Martin Shkreli reminds us why America hates him during questioning

Martin Shkreli Rolling Eyes during testimony

Martin Shkreli smirked and rolled his eyes while Rep. Elijah Cummings berated the former drug CEO for operating a Ponzi-like scheme.

“It’s not funny Mr. Shkreli,” Cummings said during a House Oversight Committee hearing on Thursday. “People are dying and they’re getting sicker and sicker.”

Despite being berated, Shkreli continued to smirk at his accuser.

Cummings said Turing Pharmaceuticals, which Shkreli used to run, had been dealing in “blood money.”

After taking over the company Shkreli purchased Daraprim, a toxoplasmosis treatment used by AIDS patients. He immediately increased the cost of that drug by 5000%.

“Like a Ponzi scheme, it appears that Turing might be using profits from Daraprim to invest in new drugs that it would then jack up prices for,” Cummings said.

Cummings then personally attacked the Turing CEO for his lavish spending, including the $2 million purchase of the Wu-Tang Clan’s single pressing of the new album, “Once Upon a Time in Shaolin.”

“My constituents. They don’t buy Wu-Tang Clan albums,” Cummings said. “They live paycheck to paycheck.”

When pressed for questions Shkreli gave the answer everyone was expecting.

“On the advice of counsel, I invoke my Fifth Amendment privilege against self-incrimination and respectfully decline to answer your question,” Shkreli said repeatedly.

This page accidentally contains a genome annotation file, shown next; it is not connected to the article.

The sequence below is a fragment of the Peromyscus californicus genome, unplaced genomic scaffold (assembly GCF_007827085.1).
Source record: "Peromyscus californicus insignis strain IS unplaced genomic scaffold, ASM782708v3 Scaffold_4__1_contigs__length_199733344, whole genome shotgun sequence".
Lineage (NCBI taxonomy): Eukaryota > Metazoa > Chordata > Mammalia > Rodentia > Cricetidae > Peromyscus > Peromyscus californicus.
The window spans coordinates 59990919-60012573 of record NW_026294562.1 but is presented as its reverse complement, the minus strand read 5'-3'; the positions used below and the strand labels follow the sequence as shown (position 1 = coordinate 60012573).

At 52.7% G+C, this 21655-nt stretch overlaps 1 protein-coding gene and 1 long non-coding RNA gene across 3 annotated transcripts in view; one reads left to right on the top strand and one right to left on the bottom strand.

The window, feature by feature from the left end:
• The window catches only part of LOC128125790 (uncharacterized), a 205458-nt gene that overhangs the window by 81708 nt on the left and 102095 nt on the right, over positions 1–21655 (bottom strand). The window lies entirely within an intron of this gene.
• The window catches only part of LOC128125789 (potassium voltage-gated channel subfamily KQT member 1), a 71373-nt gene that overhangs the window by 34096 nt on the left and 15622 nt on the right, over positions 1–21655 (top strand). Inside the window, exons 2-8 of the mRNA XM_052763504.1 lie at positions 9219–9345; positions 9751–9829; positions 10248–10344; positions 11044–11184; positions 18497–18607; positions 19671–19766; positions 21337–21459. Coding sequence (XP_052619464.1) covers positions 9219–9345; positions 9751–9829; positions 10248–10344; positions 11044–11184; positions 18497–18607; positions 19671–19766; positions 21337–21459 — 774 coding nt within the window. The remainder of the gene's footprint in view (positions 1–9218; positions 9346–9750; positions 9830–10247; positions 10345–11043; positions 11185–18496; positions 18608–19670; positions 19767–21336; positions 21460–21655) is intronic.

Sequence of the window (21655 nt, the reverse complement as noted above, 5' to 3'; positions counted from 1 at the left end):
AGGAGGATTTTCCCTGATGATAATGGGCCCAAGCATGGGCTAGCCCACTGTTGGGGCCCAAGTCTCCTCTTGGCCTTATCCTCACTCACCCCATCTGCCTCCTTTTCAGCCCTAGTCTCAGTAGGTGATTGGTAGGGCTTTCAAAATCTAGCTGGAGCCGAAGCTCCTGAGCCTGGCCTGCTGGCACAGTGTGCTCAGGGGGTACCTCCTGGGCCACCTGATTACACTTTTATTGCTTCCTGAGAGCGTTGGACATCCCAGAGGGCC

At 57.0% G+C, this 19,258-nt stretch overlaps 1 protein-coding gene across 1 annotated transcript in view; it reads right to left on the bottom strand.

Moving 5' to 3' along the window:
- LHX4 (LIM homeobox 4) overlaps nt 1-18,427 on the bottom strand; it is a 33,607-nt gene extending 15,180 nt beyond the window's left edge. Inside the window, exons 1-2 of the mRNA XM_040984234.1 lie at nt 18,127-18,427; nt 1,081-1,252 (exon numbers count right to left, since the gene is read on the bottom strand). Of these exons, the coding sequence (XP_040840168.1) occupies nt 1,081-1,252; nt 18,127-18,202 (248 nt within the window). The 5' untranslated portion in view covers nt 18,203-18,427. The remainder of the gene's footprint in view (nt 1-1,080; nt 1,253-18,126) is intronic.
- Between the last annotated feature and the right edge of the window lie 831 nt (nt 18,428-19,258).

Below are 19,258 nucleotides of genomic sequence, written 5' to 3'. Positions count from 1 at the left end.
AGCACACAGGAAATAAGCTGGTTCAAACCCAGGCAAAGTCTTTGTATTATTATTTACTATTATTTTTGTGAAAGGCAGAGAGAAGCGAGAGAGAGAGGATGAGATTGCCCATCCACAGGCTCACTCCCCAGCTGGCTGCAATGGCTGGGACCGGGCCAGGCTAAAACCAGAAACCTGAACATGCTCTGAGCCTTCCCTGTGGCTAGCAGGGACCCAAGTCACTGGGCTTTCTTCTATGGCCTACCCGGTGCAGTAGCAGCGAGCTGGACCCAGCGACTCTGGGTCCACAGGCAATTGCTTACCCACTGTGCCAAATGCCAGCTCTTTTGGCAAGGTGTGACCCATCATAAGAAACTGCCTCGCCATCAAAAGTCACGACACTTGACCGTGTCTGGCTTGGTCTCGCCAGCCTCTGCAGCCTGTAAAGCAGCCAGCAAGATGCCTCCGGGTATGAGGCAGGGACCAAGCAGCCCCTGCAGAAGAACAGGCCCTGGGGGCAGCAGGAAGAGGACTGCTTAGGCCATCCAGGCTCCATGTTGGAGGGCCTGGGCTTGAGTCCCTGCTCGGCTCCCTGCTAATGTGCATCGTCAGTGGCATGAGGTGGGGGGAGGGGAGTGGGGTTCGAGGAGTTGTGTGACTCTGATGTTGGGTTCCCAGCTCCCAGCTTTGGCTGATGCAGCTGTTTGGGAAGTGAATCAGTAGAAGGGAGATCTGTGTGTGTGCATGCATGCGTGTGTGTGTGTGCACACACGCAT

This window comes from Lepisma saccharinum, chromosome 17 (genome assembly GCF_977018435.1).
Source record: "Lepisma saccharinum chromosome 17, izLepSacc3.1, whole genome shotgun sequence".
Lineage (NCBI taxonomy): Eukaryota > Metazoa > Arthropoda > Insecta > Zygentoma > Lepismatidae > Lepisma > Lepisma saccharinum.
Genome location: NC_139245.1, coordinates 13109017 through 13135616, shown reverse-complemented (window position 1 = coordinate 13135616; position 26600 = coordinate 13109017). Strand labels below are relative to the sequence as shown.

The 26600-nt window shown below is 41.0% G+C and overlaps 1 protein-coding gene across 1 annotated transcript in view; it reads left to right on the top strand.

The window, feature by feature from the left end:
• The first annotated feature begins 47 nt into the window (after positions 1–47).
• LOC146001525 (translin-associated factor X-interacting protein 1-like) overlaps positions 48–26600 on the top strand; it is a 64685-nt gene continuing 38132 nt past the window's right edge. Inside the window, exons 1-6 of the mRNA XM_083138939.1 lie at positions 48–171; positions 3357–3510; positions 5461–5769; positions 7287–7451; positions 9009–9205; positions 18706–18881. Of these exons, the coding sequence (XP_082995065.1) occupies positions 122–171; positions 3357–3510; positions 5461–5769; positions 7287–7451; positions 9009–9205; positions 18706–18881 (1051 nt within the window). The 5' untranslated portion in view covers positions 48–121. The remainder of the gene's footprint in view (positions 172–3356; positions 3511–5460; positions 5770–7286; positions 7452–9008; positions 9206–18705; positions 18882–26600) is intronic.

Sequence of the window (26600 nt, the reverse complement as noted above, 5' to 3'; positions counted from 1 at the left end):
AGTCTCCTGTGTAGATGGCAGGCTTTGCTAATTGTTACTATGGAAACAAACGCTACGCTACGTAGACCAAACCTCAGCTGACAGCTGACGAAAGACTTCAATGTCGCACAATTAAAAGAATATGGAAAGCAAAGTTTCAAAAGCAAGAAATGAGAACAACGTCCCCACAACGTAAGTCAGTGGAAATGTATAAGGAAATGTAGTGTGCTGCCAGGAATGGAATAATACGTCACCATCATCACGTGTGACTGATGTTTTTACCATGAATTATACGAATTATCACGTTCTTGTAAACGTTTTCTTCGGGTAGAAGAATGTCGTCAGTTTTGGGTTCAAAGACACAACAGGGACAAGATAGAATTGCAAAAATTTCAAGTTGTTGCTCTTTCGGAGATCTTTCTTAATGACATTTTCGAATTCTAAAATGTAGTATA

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During the intense period of questioning Shkreli continued to roll his eyes, fiddling with a pencil, and refusing to look at any of the committee members.

Rep. Trey Gowdy did briefly get an answer out of the former drug CEO, but only when asked for the proper pronunciation of his name.

In one unbelievable moment, Brafman held a brief press conference, in which he called Shkreli a “hero.”

Brafman said that Shkreli had badly wanted to answer Congress’ questions but instead followed his advice to refuse testimony.

Shkreli took to Twitter immediately after the hearing, tweeting that it was “hard to accept that these imbeciles represent the people in our government.”

Shkreli is also facing securities fraud charges involving Retrophin, another biotech company that he ran several years ago.

He has been accused of using that company as his own personal piggy bank while running an alleged ponzi scheme.

Written by John Howard

John Howard

John Howard is the Business Editor at He is an avid watcher of markets, a wallflower of retail, and a fan of disruptive businesses that utilize technology and unique ideas to form brilliant new ways of doing business.